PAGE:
Blue River Headwaters

Vision for a Healthy Action Area

 

Wolf Creek and Coffee Creek come together, or confluence, near 175th Street and Antioch Road in Overland Park, Ks. to form the Blue River. The Upper Blue River Watershed lies primarily in Johnson County and contains roughly 5,000 acres of parks and public open space — only seven (7) percent of the total watershed. Where farms and agriculture once dominated this Action Area, it is currently a mix of new suburban and business developments. Many cities in the watershed are developing rapidly, threatening the health of aquatic and terrestrial ecosystems in all

sub-watersheds.

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Total Acres in Action Area

17,828

Keystone Ecosystems/Habitats

Ephemeral Streams

Summary of Threats

  • Development damaging ephemeral streams, damaging and impairing natural stream buffers

  • Channelization of streams to accommodate sewers, roads and new construction

  • Lack of management of natural resources allowing invasive species to infest and damage areas

  • Lack of collaborative governance to support best practices across jurisdictions

Focal Species: Redbelly Snake

Indicators of Health

 

The Blue River Action Plan prioritizes projects to maintain or improve health indicators. We're focusing on the following indicators for the Blue River Headwaters.

Development

Governance

Community

Connections

Summary of Conservation Priorities

•Increase community awareness and knowledge about the Blue River with events and resources

•Purchase land to protect and protect land with conservation easements
•Support local elected officials in enforcing and
increasing protection of streams and rivers

•Restore riparian areas by removing invasive species and replanting native vegetation
•Increase the total acres of managed natural vegetation
in the Blue River

•Increase miles of trails to connect communities with the Blue River

•Monitor, assess, and report on the water quality of the Blue River

About the Blue River Headwaters

The Blue River and associated wetlands provide critical habitat for plants and wildlife, water quality treatment, and improved infiltration of rainfall which lessens flood impact, recharges groundwater, and preserves base flow.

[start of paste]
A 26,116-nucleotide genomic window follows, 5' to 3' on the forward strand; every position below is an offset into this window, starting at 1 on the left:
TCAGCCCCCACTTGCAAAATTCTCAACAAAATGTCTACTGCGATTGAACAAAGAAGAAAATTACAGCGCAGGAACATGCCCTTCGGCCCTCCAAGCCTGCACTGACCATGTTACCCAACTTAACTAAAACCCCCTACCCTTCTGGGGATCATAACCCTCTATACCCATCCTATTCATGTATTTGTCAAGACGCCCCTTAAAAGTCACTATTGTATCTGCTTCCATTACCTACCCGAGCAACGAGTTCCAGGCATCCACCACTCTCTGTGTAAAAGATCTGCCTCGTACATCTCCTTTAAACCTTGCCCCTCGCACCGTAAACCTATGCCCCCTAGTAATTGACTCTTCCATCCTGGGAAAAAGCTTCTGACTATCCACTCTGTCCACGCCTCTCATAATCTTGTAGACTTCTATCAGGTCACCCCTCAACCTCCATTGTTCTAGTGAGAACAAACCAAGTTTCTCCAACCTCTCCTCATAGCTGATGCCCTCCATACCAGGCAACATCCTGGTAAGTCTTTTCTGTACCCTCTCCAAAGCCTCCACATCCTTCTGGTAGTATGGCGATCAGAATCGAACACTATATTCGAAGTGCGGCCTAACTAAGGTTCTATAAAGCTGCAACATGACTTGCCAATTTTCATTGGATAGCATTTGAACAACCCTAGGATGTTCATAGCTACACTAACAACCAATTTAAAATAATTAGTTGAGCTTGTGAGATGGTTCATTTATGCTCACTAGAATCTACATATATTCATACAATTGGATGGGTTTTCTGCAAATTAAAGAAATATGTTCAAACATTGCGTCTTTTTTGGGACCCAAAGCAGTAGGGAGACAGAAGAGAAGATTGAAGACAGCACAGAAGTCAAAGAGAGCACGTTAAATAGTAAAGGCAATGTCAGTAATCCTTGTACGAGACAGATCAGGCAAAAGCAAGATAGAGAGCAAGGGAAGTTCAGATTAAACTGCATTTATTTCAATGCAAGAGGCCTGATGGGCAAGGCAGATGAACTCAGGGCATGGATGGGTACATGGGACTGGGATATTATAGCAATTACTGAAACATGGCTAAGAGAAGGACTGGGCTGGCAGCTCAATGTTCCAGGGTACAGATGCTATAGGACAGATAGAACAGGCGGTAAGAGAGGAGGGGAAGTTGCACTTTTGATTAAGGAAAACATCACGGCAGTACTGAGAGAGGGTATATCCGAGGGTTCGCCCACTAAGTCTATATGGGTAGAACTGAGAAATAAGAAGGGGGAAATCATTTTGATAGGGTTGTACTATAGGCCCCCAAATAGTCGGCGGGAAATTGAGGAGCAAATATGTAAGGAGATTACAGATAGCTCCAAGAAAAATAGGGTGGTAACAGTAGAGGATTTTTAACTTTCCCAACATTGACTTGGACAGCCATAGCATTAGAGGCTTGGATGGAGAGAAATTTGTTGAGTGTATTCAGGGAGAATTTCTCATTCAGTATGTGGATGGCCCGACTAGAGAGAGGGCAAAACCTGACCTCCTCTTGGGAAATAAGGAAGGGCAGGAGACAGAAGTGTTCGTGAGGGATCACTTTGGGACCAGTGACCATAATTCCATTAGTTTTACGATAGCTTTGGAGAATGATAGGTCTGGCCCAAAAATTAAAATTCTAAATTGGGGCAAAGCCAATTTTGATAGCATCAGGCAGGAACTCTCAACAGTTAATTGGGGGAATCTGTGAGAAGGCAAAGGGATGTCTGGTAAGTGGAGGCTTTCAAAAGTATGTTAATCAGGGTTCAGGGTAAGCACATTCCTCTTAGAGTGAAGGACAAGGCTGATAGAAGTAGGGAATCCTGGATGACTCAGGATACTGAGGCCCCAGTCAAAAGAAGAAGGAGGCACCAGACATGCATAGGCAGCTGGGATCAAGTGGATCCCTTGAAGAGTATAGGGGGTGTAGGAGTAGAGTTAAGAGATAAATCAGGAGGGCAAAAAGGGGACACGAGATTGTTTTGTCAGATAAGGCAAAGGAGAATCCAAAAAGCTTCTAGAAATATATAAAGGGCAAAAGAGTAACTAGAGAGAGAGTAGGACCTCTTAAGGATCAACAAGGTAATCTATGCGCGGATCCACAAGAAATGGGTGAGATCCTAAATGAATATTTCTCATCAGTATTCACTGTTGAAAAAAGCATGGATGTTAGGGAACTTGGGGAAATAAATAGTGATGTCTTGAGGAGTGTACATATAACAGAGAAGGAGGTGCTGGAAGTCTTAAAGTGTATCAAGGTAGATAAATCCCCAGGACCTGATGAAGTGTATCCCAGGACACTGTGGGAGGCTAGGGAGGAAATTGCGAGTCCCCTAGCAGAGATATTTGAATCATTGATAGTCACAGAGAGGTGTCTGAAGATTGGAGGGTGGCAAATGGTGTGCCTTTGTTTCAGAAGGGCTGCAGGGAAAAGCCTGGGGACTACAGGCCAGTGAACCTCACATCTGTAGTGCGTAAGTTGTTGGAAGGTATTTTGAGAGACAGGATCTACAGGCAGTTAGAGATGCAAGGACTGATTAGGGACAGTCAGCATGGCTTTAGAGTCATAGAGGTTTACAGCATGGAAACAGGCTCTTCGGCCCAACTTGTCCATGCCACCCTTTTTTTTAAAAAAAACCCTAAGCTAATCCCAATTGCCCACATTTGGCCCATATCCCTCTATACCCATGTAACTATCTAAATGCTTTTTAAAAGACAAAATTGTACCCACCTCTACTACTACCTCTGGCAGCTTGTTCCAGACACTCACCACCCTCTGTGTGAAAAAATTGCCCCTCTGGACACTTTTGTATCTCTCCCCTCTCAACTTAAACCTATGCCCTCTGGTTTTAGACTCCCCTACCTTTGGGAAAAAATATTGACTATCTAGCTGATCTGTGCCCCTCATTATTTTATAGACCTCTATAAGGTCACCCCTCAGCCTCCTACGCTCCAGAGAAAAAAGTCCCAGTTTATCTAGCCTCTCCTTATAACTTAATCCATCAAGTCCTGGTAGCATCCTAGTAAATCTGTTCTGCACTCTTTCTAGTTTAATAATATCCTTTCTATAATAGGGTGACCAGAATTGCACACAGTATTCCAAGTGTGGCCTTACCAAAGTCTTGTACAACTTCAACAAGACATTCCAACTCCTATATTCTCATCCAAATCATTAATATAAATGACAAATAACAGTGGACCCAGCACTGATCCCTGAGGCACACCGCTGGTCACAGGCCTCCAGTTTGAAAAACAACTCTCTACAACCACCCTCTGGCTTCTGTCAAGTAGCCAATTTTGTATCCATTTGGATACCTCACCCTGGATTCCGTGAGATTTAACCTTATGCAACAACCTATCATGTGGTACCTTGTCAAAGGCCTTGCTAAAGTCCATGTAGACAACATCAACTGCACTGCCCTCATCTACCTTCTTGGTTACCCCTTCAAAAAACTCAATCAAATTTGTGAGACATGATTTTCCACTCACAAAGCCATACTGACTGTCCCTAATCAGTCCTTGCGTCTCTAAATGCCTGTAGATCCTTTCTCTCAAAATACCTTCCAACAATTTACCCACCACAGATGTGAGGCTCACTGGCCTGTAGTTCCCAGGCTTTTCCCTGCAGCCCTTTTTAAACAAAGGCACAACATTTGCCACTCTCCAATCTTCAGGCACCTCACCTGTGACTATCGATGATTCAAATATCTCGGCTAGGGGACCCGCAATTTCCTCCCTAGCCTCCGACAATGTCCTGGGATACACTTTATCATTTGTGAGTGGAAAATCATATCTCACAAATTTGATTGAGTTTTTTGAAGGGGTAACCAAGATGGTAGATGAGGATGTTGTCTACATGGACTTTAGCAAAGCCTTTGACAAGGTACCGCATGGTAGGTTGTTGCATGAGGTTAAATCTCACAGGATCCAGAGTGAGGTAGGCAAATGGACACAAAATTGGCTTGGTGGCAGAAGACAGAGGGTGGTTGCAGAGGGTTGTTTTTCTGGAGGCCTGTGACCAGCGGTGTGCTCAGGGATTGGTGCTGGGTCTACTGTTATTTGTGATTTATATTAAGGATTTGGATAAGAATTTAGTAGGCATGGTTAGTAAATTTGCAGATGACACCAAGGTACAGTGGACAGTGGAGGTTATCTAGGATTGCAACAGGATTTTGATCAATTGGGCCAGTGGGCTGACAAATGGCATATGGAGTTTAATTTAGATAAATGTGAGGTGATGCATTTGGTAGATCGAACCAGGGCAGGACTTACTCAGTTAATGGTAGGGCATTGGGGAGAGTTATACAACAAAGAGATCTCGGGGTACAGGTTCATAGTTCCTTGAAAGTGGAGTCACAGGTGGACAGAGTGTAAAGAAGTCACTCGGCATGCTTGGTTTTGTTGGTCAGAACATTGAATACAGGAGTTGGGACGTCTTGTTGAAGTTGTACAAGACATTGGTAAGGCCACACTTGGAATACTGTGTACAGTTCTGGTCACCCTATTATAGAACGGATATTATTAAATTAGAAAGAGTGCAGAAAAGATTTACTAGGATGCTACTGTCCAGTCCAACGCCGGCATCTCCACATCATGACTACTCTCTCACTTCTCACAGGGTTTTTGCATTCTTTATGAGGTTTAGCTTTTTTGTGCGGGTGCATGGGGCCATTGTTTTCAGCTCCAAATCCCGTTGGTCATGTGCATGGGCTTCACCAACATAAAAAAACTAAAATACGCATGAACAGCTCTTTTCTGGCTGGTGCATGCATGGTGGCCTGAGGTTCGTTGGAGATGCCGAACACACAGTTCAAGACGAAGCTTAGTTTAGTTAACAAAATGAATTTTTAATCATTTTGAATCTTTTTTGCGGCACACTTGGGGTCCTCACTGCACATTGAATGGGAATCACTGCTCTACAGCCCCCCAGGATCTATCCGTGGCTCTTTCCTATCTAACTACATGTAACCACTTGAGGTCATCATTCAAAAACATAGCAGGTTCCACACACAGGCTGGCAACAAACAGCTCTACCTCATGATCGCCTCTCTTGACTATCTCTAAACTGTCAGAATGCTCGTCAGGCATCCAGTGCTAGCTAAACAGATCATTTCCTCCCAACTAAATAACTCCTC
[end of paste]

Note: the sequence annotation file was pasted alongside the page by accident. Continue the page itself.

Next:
Action Area Management Goals

In the United States almost 60 percent of stream miles are ephemeral, meaning they only flow seasonally or after storms. In Johnson County, ephemeral streams are primarily small spring-fed ponds and drainage channels that collect rainfall. These water sources are referred to as headwater streams and are critical to the health of the entire river network and downstream communities. Headwater streams trap floodwaters, recharge groundwater supplies, remove pollution, provide fish and wildlife habitat, and sustain the health of downstream rivers. Changes that harm these headwaters affect streams, lakes and rivers downstream. (Source: EPA.gov)

Champions

While many organizations and individuals are working to protect undeveloped natural areas in this Action Area, this Plan highlights a few Alliance members that are leading successful projects to meet the goals of this plan, including: The Nature Conservancy Kansas, The Conservation Fund, Kansas Land Trust, Blue River Forest Experience, City of Overland Park, Ks., Johnson County Parks and Recreation, Heartland Conservation Alliance, Mike and Connie Chapman.

Visit Us:

 

Anita B. Gorman Discovery Center

4750 Troost Avenue

Kansas City, MO 64110

 

info@heartlandconservationalliance.org

(816) 759-7305, ext. 1148

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© 2013 Heartland Conservation Alliance